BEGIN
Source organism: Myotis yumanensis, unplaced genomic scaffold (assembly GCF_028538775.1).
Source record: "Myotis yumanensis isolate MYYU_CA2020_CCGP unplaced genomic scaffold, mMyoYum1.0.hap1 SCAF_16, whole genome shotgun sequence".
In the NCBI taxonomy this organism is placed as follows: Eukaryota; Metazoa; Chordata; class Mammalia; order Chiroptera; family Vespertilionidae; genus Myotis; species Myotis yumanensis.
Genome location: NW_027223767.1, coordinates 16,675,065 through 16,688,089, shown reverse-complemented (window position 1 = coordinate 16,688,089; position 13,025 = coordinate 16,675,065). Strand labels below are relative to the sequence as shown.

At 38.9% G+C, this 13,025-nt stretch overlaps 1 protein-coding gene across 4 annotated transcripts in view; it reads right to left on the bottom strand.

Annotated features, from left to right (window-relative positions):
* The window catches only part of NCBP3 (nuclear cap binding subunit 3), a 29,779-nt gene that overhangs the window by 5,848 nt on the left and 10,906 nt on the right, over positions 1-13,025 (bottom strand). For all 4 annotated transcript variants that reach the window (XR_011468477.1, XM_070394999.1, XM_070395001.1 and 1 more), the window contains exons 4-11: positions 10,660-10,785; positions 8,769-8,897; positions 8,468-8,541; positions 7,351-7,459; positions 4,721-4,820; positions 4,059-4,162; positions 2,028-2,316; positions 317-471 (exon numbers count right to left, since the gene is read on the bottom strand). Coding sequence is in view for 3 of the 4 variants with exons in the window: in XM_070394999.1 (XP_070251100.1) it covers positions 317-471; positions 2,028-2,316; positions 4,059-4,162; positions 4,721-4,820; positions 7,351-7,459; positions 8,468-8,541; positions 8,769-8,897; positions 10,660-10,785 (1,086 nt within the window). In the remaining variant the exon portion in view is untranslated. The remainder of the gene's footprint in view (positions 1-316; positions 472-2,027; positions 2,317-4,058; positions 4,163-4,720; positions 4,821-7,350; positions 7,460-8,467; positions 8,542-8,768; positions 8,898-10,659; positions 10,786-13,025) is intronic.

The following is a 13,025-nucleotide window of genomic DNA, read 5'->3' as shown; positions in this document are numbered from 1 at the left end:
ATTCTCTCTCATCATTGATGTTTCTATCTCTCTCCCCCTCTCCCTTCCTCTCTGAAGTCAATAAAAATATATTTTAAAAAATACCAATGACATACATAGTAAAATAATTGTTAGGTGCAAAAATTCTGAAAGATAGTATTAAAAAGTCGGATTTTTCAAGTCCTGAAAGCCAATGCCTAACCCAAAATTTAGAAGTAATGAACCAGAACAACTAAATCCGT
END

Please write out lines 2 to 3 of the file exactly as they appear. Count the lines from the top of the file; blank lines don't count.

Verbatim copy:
Source record: "Myotis yumanensis isolate MYYU_CA2020_CCGP unplaced genomic scaffold, mMyoYum1.0.hap1 SCAF_16, whole genome shotgun sequence".
In the NCBI taxonomy this organism is placed as follows: Eukaryota; Metazoa; Chordata; class Mammalia; order Chiroptera; family Vespertilionidae; genus Myotis; species Myotis yumanensis.